Twenty-two members of our Community are now believed to be held by Keke. We have no idea if some of them are alive or dead. . .

From the diary of June 2003
IT IS THE Queen’s birthday, and I have been invited to the Governor-General’s Residence with the Head Brother, Harry Gereniu, and my brother Daniel for drinks. Everyone is there: the Prime Minister and members of the Cabinet, the High Commissioners, important Honiara expatriates, and the leaders of the different churches. They all know about our Brothers being held hostage, and talk to me with a look of detached sympathy. Yet, as long as Honiara is not threatened, it appears to me that the suffering of our community seems peripheral to their concerns and drinks.

These politicians were the ones who begged the Brothers to come to keep watch over their houses and families at night during the conflict. I have this dreadful realisation that now they are no longer useful, they have become more of a liability, exposing rather than redeeming the failure of this government. The good-luck charm has become unlucky.

The Governor-General himself is different: Fr Ini Lapli is a man of genuine humility and Christian concern. . . He has always feared that the government that called upon the Brotherhood to help in the peacemaking would be seen to compromise the Community’s integrity. . .

I phone Bill Morrell, the Police Commissioner. I tell him that news is filtering through that Keke’s men have murdered two boys and that Father Lionel Longarata, the priest at Marasa, is being held hostage and that they are demanding a payment of financial compensation or ransom for his release. . .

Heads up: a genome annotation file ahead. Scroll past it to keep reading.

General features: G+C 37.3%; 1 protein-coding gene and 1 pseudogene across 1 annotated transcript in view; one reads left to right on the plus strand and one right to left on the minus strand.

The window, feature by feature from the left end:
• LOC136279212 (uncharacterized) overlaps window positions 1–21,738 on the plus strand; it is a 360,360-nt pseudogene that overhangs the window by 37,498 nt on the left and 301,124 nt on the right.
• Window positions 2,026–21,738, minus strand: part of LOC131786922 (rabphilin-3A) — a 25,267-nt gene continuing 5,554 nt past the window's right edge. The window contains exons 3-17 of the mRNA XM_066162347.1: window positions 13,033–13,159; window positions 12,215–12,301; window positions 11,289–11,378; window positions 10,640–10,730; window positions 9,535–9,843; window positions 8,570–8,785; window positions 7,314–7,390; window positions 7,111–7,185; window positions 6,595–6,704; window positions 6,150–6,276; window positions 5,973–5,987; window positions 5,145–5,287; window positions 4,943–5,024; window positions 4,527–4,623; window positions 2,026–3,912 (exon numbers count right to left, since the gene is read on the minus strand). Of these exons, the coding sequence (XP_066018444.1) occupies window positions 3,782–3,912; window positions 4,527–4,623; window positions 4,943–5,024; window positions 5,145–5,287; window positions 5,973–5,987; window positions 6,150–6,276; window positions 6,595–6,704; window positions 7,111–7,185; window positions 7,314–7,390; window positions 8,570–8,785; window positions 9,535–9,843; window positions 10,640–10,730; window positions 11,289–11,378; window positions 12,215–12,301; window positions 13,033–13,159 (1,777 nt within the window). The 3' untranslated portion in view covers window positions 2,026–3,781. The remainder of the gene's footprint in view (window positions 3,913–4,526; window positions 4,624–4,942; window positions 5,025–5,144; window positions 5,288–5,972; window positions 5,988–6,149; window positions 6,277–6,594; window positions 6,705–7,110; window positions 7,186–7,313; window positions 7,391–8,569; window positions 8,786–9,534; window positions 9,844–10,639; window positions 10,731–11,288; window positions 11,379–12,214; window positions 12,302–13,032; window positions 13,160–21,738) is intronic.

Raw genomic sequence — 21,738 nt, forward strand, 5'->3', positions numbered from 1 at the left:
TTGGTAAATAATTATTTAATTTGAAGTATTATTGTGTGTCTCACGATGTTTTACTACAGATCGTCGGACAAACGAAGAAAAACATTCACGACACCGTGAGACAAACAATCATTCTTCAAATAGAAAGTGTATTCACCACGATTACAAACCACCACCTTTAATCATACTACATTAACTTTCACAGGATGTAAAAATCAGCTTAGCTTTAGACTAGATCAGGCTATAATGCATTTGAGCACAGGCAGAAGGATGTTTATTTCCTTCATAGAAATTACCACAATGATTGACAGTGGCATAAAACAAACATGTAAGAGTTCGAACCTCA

“What about outside help? What about Australia? Can’t you ask for special forces?”

“I am trying for that, of course.”

I feel totally powerless. . .

Our Church of Melanesia is holding a mission conference in the Quality Motel, Honiara. I cannot believe that, in the light of events which are unfolding, life continues seemingly oblivious. It’s as though reality is too painful to mention, so they talk about methods of evangelism and church growth and enlivening public worship, while the wider Church seems only concerned with the condemnation of the loving relationships of gay bishops, as if that is the world’s major evil. . .

This is an edited extract from In Search of the Lost by Richard Carter (£12.99 (CT Bookshop £11.70) 1-85311-780-3), published by SCM- Canterbury Press on 30 November.


1998 Isatabu Freedom Movement in Guadalcanal — the largest of the Solomon Islands — attempts to drive migrant Malaitans from the island.

September 2001 Murder of Isatabu Freedom Movement leader threatens peace agreement signed in February.

August 2002 Cabinet minister and RC priest Fr Augustine Geve shot dead.

June 2003 PM Sir Allan Kemakeza requests military assistance from Australia and New Zealand.

July 2003 Peacekeeping force disarms militant groups.

August 2003 Isatabu Freedom Movement leader, Harold Keke, surrenders.

October 2003 Peacekeepers announce Weather Coast safe.

March 2005 Harold Keke, and two others, jailed for life for murder of Fr Geve.

May 2006 Manasseh Sogavare elected PM.

October 2006 Sogavare survives no-confidence vote in parliament.

‘This evil is hard, cold and brutal’